The Legal Steps to Take When a Loved One Dies (Part 2 of 3)

In the first part of this series, we looked at what to do immediately after someone dies. In this part, we will discuss who to contact, the goals of so doing, and how to organize and make sense of what has been left behind.

As early in the process immediately following a loved one’s death, you should contact his or her attorney, advise him/her of the death, and ask for help or referral to a specialist to deal with property transfers, probate, liquidation of the deceased’s estate, and other related matters.

Similarly, you’ll want to contact the deceased’s accountant and/or other tax preparer to determine what returns are pending or which must be filed. These may include an estate tax return, final income returns, or other tax and accounting matters.

Investment advisors and brokers should be called to determine the extent and allocation of the deceased’s holdings and to discuss how they may be transferred. Ideally, the discussion of such matters will include both legal and financial advisors.

Banks and insurance agents should be contacted.

The Social Security Administration should be contacted to inquire as to potential survivor’s benefits and to stop “lifetime” benefits to the deceased which may be being paid.

Similarly, you’ll want to get in touch with the Veteran’s Affairs offices and any pension or annuity providers so their respective accounts may be adjusted.

If the deceased person’s home will not be occupied after her death, utility services should be cancelled (or transferred if the home will be occupied). If the residence is leased, the landlord should be contacted. If the home is owned and there is an outstanding mortgage, the mortgagee should be notified of the death and arrangements made (with help of counsel) to continue the loan or pay it off. If a survivor is jointly on the loan, it will likely be a different circumstance than if he or she is not.

You will want to contact the post office so that mail can either be forwarded or redirected; additionally, all subscriptions should be cancelled. If the person was still employed, the employer should be notified so that death-related employment benefits can be explored.

Obviously, you should look to see if you can find a will. Wills are commonly found in the deceased’s attorney’s records; a home safe, desk drawer, or file cabinet; or a bank safe deposit box. To be valid, the will must be a signed original. If only a copy can be found, it may still be possible to probate the estate. It is also possible that the will may have been filed with the Court for safekeeping during the deceased’s lifetime; although this is somewhat unusual, you can find out if this is the case by simply calling the District Court. However, there may be instances in which a party dies “intestate” (that is without a will). Under such circumstance who will be appointed as the personal representative will be dictated by the court.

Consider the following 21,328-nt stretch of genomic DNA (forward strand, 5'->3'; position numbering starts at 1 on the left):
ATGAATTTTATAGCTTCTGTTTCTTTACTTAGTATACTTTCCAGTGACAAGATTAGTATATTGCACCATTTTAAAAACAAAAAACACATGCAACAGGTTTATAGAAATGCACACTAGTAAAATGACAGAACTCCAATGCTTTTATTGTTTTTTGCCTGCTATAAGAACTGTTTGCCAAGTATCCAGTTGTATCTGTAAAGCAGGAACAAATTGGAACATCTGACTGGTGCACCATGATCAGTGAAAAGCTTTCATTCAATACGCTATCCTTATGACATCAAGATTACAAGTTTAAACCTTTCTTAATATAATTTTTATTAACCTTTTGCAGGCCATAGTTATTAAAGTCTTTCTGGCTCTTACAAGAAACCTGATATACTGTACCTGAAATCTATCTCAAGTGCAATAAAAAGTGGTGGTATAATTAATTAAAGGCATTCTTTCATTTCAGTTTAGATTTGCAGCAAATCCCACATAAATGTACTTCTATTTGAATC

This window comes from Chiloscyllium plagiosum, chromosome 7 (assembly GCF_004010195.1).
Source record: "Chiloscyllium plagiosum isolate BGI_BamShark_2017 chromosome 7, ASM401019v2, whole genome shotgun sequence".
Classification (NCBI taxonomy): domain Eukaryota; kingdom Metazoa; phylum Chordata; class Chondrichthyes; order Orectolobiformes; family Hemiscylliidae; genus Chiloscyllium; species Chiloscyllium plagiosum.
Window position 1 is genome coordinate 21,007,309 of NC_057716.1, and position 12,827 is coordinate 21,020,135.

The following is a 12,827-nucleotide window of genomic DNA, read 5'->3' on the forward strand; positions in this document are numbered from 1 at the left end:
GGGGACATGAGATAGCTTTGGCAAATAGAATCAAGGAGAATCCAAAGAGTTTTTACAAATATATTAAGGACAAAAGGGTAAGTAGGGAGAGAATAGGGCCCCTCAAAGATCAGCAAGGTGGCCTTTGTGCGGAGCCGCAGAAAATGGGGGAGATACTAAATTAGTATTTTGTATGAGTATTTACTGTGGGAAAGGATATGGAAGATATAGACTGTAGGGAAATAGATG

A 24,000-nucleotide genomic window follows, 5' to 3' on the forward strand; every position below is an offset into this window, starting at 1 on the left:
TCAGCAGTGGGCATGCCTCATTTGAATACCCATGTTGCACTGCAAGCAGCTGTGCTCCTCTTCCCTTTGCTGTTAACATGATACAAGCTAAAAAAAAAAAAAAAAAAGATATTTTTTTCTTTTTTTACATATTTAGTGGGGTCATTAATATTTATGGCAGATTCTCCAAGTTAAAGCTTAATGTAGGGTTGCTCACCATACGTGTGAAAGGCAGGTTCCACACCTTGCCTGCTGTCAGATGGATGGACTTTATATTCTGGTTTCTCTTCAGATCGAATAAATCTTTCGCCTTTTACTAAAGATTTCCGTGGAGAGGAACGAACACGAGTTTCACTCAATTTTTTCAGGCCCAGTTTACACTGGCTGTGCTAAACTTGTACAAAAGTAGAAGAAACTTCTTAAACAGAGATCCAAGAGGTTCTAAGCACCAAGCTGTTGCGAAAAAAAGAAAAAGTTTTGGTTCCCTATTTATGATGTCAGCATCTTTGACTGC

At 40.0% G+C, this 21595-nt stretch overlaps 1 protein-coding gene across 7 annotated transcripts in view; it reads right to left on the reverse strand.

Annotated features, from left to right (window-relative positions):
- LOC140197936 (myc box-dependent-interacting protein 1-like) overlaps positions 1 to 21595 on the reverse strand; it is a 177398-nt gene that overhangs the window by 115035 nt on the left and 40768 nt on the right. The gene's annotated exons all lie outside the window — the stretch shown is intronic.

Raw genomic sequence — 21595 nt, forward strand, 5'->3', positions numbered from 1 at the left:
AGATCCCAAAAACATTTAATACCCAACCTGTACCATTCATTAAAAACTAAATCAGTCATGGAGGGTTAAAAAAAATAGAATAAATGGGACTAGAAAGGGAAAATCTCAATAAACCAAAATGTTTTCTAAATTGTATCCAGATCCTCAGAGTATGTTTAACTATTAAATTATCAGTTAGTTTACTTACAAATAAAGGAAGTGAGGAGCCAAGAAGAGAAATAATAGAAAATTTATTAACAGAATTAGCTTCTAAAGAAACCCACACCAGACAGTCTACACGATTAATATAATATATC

If you find the will, the person died “testate” (that is with a written will), and a “personal representative” was likely named in the person’s will. If it is you who has been named, you legally can, and should, take steps to protect the deceased’s property. No property should be removed or distributed until after the will is probated or, if the estate will not be probated, then until advised by counsel.

“Probate” is the legal process used to transfer title of property from the decedent to his heirs. All wills and intestate estates must be probated, but the degree of the court’s involvement and the complexity of the process ranges from simple and inexpensive to complicated and costly. No matter what, Colorado law requires that a decedent’s will be filed with the District Court in which the decedent was domiciled within ten days of the decedent’s passing, even if no probate administration is expected.

In this state there are three types of probates for both wills and intestate estates—one for small estates (under $50,000 and no real property), one for uncontested estates (“informal”), and one for contested estates and invalid or questionable wills (“formal”). Both informal and formal probates must be open with the court for at least six months but full administration of the estate may take much longer.

If a person dies with or without a will and he or she has $50,000 or less and no real property (that is, no real estate), the heirs may collect the deceased’s assets by using an affidavit and will not have to further involve the court. This procedure requires the heirs claiming the property to swear they are entitled to it and will distribute it to any other entitled heirs.

The second type of probate (“informal”) is generally allowed when there is a valid will or clear intestacy, no contests are expected, and there is a clearly qualified personal representative ready to be appointed. The court will have a limited role in the administration, but ensures that the directions in the will or intestacy law are followed. A note is worth mention here, if a person dies without a will, the law (rather than the deceased) will dictate how her assets are dispersed and to whom.

Formal probate may be required for several reasons, including when a will is contested, unclear, invalid, or when there are apparent or actual significant challenges (i.e., identifying heirs, property title disputes, etc.) in administration. The court may require that the personal representative get approval for every transaction or may allow the personal representative to administer the estate unsupervised.

In the next part of the series, we will discuss locating other relevant documents and successfully administering the deceased’s estate.


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